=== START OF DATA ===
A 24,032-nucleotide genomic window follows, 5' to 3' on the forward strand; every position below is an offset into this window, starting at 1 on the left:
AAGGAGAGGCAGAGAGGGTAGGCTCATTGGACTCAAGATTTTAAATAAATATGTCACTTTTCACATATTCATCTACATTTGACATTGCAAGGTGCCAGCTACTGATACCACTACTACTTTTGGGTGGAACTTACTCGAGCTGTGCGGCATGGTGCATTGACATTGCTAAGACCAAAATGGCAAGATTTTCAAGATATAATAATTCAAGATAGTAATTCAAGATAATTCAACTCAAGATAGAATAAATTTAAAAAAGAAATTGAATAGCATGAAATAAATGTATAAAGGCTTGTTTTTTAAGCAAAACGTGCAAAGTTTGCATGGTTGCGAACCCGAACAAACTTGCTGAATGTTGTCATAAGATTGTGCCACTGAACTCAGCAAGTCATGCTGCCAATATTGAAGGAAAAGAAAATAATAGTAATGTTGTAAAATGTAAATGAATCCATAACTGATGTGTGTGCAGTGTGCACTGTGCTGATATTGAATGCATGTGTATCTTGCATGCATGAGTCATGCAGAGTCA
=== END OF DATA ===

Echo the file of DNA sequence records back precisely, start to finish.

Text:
A 24,032-nucleotide genomic window follows, 5' to 3' on the forward strand; every position below is an offset into this window, starting at 1 on the left:
AAGGAGAGGCAGAGAGGGTAGGCTCATTGGACTCAAGATTTTAAATAAATATGTCACTTTTCACATATTCATCTACATTTGACATTGCAAGGTGCCAGCTACTGATACCACTACTACTTTTGGGTGGAACTTACTCGAGCTGTGCGGCATGGTGCATTGACATTGCTAAGACCAAAATGGCAAGATTTTCAAGATATAATAATTCAAGATAGTAATTCAAGATAATTCAACTCAAGATAGAATAAATTTAAAAAAGAAATTGAATAGCATGAAATAAATGTATAAAGGCTTGTTTTTTAAGCAAAACGTGCAAAGTTTGCATGGTTGCGAACCCGAACAAACTTGCTGAATGTTGTCATAAGATTGTGCCACTGAACTCAGCAAGTCATGCTGCCAATATTGAAGGAAAAGAAAATAATAGTAATGTTGTAAAATGTAAATGAATCCATAACTGATGTGTGTGCAGTGTGCACTGTGCTGATATTGAATGCATGTGTATCTTGCATGCATGAGTCATGCAGAGTCA